Tesla and SpaceX CEO and soon-to-be Twitter owner Elon Musk said he did not expect to lay off a full 75 percent of Twitter employees on Wednesday while visiting the company's San Francisco headquarters, despite reports from last week that he planned to lay off that percentage.
According to Bloomberg, Musk is "still expected to cut staff" from the roughly 7,500 employee workforce as part of his $44 billion dollar deal to take over Twitter, a move that is "causing anxiety among workers" and they are "greeting the prospect of ownership by Musk with trepidation."
During his Wednesday visit to the California headquarters, Musk entered the location carrying a sink and writing on Twitter, "Entering Twitter HQ — let that sink in!" Musk also changed his Twitter bio to say "Chief Twit," as well as his location, which now lists Twitter’s headquarters.
On Thursday morning, Musk issued a statement to Twitter advertisers saying, "The reason I acquired Twitter is because it is important to the future of civilization to have a common digital town square, where a wide range of beliefs can be debated in a healthy manner, without resorting to violence."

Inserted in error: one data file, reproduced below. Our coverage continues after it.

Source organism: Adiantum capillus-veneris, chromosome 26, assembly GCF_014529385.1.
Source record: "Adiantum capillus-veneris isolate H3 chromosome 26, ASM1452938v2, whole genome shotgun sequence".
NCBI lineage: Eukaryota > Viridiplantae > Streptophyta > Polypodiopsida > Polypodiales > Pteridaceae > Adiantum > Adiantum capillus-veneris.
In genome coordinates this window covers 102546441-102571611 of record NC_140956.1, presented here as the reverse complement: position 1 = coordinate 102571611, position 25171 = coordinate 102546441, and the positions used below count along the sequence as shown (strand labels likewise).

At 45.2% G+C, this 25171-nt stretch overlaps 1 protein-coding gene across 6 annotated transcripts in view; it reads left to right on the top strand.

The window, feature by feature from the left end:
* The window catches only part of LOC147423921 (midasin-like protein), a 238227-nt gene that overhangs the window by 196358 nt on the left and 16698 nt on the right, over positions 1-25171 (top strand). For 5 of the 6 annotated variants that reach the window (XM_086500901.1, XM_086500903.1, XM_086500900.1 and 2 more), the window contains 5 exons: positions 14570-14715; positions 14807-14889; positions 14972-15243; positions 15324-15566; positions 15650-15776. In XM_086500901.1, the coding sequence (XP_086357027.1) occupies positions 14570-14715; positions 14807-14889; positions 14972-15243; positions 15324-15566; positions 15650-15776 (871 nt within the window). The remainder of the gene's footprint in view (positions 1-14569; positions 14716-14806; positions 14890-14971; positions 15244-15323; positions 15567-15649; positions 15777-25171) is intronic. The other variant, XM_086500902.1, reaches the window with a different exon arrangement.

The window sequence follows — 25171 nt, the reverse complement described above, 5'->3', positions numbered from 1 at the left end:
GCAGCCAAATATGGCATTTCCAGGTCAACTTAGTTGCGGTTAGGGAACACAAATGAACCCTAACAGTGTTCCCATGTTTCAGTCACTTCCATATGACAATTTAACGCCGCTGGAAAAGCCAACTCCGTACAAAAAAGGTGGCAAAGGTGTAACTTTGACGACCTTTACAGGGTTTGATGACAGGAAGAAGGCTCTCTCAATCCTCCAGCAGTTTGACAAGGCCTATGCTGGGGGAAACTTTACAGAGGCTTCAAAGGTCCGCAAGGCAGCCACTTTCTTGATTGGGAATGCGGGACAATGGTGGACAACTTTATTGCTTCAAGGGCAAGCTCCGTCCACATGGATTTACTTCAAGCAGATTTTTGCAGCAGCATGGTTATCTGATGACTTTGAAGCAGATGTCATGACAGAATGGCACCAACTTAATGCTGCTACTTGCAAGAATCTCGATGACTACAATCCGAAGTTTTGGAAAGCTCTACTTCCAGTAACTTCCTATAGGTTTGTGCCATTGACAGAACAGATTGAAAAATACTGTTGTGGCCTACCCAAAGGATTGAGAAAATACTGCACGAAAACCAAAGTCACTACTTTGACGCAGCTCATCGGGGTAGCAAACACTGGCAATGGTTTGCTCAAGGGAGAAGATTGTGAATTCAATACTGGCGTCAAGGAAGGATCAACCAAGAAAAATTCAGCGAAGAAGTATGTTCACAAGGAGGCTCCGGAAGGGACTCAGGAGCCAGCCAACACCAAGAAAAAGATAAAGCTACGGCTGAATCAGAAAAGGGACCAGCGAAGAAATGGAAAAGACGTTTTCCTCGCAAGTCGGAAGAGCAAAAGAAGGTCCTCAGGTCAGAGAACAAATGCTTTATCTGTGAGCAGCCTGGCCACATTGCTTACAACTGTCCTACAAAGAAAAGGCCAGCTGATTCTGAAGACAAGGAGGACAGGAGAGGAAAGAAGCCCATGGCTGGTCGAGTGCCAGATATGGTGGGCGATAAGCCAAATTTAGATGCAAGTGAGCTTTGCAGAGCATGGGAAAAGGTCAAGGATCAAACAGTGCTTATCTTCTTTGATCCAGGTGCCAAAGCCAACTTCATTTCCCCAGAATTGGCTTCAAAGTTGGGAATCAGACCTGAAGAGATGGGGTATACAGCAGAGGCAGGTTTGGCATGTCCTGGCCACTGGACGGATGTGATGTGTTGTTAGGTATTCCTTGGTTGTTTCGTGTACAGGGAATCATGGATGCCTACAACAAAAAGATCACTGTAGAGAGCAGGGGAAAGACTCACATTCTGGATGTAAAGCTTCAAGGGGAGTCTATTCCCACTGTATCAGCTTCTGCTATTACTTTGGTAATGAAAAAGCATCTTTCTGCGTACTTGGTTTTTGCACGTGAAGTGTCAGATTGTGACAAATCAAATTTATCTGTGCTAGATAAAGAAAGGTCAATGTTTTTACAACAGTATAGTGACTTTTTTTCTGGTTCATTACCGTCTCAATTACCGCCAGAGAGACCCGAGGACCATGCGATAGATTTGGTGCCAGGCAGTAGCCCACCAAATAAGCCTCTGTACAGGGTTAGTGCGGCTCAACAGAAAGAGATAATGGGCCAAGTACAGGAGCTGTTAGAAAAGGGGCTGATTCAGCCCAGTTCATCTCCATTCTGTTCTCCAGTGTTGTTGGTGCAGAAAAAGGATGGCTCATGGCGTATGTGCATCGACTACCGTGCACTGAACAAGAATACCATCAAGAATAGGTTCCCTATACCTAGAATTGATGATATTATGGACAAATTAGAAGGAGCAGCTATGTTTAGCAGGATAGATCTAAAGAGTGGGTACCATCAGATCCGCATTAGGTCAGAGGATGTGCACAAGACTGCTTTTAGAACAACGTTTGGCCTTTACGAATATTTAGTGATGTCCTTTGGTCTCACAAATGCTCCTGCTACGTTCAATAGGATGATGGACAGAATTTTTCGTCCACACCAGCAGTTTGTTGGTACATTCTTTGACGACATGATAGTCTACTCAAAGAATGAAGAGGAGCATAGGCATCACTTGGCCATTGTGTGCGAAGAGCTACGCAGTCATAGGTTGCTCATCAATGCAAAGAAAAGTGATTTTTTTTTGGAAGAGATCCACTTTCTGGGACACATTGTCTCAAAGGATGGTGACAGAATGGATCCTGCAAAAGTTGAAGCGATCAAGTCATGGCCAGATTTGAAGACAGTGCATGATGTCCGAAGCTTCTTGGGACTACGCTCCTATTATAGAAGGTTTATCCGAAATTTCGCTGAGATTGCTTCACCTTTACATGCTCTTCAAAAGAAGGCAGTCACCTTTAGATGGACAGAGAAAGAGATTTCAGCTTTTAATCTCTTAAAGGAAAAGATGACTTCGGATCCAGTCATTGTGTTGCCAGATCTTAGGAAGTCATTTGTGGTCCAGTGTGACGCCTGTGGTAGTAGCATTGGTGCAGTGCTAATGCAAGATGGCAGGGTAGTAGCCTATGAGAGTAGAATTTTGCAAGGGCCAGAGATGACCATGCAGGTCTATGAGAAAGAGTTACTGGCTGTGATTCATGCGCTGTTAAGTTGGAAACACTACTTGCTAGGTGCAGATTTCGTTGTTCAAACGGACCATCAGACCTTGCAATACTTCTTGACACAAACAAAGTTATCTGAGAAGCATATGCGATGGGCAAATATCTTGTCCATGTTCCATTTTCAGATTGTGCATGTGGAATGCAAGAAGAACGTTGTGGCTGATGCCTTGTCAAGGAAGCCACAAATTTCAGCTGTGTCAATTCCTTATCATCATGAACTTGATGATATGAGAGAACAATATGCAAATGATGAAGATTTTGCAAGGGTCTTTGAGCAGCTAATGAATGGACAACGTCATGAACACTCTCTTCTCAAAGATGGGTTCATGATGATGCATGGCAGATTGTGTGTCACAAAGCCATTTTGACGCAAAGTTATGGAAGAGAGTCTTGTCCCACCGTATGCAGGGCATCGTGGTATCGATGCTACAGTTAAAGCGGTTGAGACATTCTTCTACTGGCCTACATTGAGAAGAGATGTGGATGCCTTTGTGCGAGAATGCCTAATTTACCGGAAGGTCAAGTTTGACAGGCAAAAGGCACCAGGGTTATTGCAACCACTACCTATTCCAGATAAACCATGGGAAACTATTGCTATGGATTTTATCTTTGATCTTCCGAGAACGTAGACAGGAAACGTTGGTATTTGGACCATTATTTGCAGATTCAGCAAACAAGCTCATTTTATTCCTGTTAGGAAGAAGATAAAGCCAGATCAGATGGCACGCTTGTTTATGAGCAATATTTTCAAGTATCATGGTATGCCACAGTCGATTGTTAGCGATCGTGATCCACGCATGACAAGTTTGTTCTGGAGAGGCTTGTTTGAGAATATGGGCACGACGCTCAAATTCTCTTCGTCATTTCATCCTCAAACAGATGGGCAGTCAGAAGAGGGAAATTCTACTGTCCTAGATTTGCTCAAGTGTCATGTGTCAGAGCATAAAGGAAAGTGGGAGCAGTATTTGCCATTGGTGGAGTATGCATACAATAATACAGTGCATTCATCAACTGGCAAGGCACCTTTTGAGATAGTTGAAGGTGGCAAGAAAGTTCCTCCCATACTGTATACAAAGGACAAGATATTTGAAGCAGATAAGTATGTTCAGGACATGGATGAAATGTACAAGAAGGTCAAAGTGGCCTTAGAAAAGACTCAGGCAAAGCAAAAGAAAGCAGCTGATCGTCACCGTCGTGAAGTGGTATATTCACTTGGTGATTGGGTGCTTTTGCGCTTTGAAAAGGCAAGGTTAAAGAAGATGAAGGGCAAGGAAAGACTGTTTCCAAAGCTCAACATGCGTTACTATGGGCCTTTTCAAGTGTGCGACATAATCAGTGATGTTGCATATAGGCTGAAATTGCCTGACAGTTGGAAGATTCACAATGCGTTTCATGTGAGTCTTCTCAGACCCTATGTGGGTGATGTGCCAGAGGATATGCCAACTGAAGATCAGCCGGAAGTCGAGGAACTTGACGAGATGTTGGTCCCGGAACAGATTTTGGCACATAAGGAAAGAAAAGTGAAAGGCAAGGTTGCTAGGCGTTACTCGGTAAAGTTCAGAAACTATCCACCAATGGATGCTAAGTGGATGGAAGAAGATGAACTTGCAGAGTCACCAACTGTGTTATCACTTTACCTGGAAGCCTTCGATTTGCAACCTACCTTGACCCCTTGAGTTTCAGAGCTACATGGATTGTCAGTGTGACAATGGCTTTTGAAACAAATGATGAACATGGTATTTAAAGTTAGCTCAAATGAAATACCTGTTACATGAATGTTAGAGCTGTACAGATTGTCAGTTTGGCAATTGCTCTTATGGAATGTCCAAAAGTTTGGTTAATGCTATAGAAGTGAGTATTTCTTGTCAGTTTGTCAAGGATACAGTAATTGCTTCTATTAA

Musk offered to buy Twitter in April but sought to end the acquisition a few months later over concerns regarding the number of "bot" accounts on the platform, which resulted in a legal battle between him and the company. A Delaware Court of Chancery has given Musk until Oct. 28 to close the deal, otherwise, the matter will go to trial in November, but earlier this month, Musk announced that he would go through with the offer.
"Musk offered $54.20 a share for the company and his efforts to back out of the transaction sent the shares roughly 40 percent below the offer price in July," according to Bloomberg.
On Wednesday "The gap between Twitter’s share price and the takeover offer narrowed to less than $1" and Twitter's stock closed at $53.35.
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